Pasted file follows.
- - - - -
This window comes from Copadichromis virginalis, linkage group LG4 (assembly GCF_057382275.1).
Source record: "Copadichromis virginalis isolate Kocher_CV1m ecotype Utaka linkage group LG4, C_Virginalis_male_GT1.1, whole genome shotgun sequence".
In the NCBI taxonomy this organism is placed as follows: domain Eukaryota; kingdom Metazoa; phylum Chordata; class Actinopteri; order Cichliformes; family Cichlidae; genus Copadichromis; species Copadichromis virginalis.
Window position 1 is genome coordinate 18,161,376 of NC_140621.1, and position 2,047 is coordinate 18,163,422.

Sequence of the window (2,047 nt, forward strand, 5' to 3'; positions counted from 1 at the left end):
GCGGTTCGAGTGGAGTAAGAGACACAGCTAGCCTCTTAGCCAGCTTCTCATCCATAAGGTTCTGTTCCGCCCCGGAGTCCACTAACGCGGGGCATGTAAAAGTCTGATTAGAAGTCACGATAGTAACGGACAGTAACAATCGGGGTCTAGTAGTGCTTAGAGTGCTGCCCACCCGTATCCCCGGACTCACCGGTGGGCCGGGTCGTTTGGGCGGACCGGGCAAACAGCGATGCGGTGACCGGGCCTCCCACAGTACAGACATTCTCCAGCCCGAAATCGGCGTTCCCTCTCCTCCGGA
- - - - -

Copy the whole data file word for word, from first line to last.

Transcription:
This window comes from Copadichromis virginalis, linkage group LG4 (assembly GCF_057382275.1).
Source record: "Copadichromis virginalis isolate Kocher_CV1m ecotype Utaka linkage group LG4, C_Virginalis_male_GT1.1, whole genome shotgun sequence".
In the NCBI taxonomy this organism is placed as follows: domain Eukaryota; kingdom Metazoa; phylum Chordata; class Actinopteri; order Cichliformes; family Cichlidae; genus Copadichromis; species Copadichromis virginalis.
Window position 1 is genome coordinate 18,161,376 of NC_140621.1, and position 2,047 is coordinate 18,163,422.

Sequence of the window (2,047 nt, forward strand, 5' to 3'; positions counted from 1 at the left end):
GCGGTTCGAGTGGAGTAAGAGACACAGCTAGCCTCTTAGCCAGCTTCTCATCCATAAGGTTCTGTTCCGCCCCGGAGTCCACTAACGCGGGGCATGTAAAAGTCTGATTAGAAGTCACGATAGTAACGGACAGTAACAATCGGGGTCTAGTAGTGCTTAGAGTGCTGCCCACCCGTATCCCCGGACTCACCGGTGGGCCGGGTCGTTTGGGCGGACCGGGCAAACAGCGATGCGGTGACCGGGCCTCCCACAGTACAGACATTCTCCAGCCCGAAATCGGCGTTCCCTCTCCTCCGGA